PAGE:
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UI Design Question

Riaan Nel
Ranch Hand

Joined: Apr 23, 2009
Posts: 160

Hi Guys

I'm working on an application, and I'm divided on how I should approach the user interface. I have a number of tables in the database for the application. Each of these tables is represented on a form in the application, which displays data on a JTable. On some of the tables, however, there are lots of fields, and I don't think it's viable to display all of these fields on the table. I could do a horizontal JScrollPane, but I'm not fond of scrolling horizontally. In my opinion, it's not very user friendly and it's easy for the user to lose track of what exactly they're looking at.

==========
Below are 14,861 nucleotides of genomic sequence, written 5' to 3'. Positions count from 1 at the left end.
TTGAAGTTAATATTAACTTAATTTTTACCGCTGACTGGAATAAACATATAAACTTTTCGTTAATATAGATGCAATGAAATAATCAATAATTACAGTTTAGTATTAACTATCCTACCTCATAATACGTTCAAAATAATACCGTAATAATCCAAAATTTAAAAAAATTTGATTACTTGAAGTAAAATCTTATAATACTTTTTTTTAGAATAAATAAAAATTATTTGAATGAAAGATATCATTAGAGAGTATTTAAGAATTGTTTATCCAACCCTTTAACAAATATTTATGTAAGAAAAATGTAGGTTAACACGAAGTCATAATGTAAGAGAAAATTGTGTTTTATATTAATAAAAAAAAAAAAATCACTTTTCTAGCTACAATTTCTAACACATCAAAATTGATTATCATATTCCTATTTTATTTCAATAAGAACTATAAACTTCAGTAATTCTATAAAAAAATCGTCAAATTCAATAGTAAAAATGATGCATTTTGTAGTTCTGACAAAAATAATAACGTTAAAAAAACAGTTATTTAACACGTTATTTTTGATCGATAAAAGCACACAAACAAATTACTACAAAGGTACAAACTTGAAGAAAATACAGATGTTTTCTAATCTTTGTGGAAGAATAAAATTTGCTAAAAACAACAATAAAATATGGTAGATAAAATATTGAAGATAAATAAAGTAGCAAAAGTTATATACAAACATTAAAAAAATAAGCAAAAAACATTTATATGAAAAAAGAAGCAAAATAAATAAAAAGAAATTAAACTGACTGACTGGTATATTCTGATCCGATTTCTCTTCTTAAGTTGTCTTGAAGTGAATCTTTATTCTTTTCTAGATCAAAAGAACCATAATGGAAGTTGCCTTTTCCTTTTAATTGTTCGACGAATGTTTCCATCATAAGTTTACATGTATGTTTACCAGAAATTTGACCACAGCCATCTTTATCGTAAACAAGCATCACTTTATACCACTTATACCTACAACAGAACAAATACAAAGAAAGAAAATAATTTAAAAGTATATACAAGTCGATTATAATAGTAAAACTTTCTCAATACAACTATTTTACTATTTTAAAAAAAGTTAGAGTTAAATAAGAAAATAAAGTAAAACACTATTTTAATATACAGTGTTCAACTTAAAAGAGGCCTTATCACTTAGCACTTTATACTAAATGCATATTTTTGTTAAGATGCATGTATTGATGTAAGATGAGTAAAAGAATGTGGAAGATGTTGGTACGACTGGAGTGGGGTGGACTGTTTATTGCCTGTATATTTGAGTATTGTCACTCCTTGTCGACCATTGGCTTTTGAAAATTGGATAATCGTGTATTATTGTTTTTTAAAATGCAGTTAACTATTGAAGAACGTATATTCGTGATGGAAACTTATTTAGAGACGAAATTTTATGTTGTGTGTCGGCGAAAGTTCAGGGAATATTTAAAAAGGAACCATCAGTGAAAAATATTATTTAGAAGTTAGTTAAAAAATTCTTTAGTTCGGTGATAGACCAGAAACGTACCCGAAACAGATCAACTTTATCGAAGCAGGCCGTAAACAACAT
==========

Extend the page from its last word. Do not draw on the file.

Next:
As I see it, I have two other options. 1.) Stick the JTable on a JTabbedPane, with additional tabs for the fields which don't appear on the table. 2.) Show a couple of fields on the table, and allow the user to double-click on a row or click a "Details" button in order to bring up a dialog which allows the user to view/edit the other fields. I think that it could be overkill to have to manage a bunch of dialogs, so I'm leaning towards option 1.

How would you do it? Is there some sort of unwritten standard?

Thanks for your input.

Cheers,
Riaan


"The reasonable man adapts himself to the world; the unreasonable one persists in trying to adapt the world to himself. Therefore, all progress depends on the unreasonable man." - George Bernard Shaw
Paul Clapham
Bartender

Joined: Oct 14, 2005
Posts: 18856
    
    8